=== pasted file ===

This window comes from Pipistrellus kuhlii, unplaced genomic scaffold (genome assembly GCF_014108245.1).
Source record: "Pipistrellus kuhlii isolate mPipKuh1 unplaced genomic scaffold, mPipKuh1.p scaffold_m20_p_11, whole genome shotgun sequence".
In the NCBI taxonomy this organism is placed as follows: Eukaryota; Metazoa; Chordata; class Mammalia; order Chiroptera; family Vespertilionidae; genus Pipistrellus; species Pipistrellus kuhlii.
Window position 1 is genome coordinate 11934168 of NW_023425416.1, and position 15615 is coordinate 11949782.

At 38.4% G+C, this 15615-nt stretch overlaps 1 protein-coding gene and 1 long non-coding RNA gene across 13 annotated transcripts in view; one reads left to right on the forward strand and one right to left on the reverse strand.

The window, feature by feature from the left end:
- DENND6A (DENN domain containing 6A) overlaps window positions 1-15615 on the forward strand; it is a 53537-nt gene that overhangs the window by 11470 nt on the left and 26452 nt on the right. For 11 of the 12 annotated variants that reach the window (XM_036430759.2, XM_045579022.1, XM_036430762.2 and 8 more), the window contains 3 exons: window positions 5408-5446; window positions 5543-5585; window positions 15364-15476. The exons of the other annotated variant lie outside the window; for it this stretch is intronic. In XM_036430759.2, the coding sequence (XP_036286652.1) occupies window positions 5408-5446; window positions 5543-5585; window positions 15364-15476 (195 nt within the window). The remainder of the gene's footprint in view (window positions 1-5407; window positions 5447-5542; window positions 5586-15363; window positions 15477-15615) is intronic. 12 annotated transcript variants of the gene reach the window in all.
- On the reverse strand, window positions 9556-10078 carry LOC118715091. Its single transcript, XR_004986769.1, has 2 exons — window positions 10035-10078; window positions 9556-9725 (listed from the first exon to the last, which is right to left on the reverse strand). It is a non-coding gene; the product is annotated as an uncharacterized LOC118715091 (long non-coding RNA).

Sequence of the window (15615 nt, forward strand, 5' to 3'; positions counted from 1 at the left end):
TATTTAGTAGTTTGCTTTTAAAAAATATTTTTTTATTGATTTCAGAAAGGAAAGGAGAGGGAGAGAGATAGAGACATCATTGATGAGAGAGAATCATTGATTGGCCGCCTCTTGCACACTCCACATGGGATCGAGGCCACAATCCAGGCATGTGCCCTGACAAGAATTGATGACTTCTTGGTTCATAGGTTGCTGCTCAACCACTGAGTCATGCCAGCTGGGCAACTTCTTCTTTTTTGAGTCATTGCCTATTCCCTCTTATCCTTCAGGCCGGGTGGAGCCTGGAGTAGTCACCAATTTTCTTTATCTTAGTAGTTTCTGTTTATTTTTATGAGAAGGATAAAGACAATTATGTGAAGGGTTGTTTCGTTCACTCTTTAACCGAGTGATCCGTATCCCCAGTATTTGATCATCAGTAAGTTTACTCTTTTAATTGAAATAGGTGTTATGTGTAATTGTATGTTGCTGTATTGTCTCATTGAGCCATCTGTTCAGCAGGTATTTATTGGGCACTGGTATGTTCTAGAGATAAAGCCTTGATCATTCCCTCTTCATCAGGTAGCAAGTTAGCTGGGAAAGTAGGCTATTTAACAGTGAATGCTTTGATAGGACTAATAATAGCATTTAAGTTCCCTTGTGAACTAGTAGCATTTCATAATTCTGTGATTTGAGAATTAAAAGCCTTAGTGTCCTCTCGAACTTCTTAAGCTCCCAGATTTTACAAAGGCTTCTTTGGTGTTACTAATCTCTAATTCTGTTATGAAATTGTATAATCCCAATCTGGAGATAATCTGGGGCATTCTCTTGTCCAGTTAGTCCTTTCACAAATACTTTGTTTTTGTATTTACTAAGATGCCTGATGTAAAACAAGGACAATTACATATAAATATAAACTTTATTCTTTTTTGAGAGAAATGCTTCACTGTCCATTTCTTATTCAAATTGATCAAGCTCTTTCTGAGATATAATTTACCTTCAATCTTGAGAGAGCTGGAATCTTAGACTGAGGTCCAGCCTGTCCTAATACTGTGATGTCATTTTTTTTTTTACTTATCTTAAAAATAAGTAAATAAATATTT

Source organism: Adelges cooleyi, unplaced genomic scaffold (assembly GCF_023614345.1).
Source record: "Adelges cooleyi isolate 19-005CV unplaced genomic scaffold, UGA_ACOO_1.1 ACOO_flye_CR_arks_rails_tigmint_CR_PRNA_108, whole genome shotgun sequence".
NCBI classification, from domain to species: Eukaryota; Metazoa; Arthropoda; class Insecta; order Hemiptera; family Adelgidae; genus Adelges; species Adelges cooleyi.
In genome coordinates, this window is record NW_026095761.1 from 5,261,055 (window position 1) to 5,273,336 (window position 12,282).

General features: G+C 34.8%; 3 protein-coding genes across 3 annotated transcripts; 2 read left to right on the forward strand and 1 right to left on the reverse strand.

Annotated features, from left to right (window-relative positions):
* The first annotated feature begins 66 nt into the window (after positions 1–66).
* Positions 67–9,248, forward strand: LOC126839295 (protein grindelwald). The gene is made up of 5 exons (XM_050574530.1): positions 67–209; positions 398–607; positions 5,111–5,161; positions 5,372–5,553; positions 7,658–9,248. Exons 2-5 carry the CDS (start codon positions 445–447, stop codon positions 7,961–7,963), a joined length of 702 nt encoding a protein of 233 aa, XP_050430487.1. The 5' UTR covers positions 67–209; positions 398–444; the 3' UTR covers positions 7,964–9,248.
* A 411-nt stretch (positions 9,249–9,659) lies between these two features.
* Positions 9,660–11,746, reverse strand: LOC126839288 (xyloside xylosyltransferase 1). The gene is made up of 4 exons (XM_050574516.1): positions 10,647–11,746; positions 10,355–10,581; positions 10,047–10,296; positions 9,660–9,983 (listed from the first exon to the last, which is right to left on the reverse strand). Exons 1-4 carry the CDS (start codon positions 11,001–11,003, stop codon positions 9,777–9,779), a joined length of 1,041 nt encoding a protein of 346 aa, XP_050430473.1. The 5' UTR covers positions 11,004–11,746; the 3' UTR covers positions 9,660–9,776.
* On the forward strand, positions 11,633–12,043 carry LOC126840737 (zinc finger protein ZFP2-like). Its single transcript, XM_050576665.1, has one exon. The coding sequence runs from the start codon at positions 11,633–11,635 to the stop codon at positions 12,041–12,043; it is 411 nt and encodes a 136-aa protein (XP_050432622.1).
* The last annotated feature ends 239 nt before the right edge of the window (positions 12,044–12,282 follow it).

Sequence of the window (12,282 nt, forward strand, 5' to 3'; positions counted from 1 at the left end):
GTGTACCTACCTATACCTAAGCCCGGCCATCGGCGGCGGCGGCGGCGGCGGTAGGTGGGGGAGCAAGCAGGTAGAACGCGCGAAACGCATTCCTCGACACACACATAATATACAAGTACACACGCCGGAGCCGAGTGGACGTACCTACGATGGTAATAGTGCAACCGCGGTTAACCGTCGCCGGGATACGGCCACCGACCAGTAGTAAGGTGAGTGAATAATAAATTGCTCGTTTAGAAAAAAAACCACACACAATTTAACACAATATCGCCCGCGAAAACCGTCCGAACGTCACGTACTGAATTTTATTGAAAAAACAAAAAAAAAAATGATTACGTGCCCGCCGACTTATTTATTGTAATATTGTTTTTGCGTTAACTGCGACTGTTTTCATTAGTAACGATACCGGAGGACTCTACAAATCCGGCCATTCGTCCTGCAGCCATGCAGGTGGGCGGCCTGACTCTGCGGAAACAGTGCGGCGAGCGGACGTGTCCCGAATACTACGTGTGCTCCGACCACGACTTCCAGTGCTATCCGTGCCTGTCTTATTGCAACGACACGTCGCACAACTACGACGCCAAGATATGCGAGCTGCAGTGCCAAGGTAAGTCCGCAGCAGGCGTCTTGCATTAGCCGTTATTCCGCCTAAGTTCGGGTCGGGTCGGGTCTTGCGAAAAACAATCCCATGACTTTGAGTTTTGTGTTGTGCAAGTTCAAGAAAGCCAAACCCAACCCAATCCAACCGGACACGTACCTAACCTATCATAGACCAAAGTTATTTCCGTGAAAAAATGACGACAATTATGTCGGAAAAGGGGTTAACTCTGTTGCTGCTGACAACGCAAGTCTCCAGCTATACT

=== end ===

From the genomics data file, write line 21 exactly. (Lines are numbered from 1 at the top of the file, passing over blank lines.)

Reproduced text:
* On the forward strand, positions 11,633–12,043 carry LOC126840737 (zinc finger protein ZFP2-like). Its single transcript, XM_050576665.1, has one exon. The coding sequence runs from the start codon at positions 11,633–11,635 to the stop codon at positions 12,041–12,043; it is 411 nt and encodes a 136-aa protein (XP_050432622.1).